Toronto : In an effort to attract more foreign skilled workers to Canada, a new project was launched by the government to help professionals from countries like India have their credentials assessed and recognised even before they arrive in the country.
The Foreign Credentials Referral Office (FCRO) launched Thursday will help newcomers navigate through the complex system of foreign credential recognition.
"Too often I run into people who spent two to three years waiting to come to Canada," said Diane Finley, the minister of citizenship and immigration.
"Then they come here and it takes them two years to find out where to get their credentials assessed then they find out they have to go to school for two years, by which time they can't afford it," she said.
As a pilot project the Canadian government has opened similar offices in India, China and the Philippines – that Finley said might be expanded if results are positive, the Star reported.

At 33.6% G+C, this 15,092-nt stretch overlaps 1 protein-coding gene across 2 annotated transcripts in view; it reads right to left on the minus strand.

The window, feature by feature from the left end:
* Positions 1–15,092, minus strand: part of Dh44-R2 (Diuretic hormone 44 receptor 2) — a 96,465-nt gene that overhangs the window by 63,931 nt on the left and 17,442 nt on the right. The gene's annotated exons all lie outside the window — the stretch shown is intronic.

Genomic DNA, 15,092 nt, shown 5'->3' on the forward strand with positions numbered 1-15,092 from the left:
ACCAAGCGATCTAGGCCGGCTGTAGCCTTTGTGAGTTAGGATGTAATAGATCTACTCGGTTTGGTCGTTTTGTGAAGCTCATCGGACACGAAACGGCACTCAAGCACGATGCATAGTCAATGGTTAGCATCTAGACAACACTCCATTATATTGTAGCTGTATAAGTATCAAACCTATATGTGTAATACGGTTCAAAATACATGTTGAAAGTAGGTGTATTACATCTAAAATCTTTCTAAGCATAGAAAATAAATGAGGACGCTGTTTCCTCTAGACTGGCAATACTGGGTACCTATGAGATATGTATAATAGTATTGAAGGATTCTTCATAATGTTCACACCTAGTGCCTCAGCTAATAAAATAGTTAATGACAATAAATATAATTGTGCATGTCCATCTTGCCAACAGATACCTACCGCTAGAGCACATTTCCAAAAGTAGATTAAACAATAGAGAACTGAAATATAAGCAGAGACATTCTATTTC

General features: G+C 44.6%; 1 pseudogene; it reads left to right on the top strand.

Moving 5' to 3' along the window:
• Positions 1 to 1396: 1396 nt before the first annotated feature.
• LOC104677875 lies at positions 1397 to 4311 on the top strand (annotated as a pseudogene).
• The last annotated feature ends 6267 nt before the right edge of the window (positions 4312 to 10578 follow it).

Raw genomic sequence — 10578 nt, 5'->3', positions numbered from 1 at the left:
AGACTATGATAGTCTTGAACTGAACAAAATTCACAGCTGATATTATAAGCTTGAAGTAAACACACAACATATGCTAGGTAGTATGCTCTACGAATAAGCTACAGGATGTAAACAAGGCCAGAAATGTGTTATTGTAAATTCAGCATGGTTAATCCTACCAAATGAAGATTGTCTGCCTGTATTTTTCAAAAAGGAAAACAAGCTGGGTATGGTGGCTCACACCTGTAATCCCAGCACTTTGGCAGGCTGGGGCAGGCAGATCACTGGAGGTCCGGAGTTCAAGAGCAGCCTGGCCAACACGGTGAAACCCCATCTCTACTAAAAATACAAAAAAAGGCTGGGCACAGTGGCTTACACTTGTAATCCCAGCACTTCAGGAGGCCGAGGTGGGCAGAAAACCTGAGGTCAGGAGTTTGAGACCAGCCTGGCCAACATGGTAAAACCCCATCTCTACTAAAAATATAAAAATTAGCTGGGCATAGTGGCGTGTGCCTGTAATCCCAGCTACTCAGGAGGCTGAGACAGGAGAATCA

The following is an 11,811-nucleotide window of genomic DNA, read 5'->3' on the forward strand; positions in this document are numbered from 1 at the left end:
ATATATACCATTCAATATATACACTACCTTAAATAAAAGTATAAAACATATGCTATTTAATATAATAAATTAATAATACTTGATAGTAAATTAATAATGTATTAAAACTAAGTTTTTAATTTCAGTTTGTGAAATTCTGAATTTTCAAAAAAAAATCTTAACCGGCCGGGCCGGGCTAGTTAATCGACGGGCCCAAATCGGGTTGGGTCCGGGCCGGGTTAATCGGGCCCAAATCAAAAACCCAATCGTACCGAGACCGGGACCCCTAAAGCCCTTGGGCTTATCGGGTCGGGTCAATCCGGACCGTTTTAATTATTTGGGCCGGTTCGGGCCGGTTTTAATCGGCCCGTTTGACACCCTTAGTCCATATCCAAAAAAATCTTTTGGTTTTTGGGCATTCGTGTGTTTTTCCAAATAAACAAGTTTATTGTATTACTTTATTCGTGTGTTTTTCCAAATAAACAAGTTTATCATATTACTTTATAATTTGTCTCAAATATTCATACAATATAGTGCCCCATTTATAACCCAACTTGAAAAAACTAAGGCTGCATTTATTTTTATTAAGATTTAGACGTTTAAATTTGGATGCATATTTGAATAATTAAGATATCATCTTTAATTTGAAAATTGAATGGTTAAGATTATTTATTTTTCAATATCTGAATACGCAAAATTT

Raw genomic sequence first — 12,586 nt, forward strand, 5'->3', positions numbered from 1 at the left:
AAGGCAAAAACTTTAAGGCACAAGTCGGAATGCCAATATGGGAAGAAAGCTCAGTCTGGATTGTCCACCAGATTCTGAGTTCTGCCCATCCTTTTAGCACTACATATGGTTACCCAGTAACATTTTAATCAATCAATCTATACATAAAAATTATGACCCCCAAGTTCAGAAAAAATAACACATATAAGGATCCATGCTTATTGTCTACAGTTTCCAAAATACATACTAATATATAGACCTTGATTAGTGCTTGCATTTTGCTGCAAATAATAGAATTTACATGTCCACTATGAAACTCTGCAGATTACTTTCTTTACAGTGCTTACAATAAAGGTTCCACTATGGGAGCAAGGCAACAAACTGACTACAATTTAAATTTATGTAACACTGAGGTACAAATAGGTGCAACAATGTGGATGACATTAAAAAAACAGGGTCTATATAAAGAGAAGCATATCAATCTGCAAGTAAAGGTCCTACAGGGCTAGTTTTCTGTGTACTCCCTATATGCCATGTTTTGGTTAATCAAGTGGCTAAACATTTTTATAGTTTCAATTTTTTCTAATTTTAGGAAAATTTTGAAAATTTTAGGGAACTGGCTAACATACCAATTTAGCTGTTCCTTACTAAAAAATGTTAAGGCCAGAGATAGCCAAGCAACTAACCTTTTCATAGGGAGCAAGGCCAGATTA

A new website has also been set up to help newcomers identify occupations for which they are rightly qualified. The project is expected to cost the federal government $32.2 million in the first five years.
The FCRO's branch offices have initially opened in Toronto, Vancouver, Montreal, Halifax and Winnipeg and the federal government plans to have them up and running at 320 locations across the country by 2007.
Wai Young, the head of the Canadian Immigrant Settlement Sector Alliance, which represents 450 immigrant and refugee agencies, called the new project a step in the right direction.
"Newcomers will now be able to actually go to one website instead of surfing around," said Young.
But she urged the government to do more, because providing information to newcomers does not mean they are actually getting a job, she said.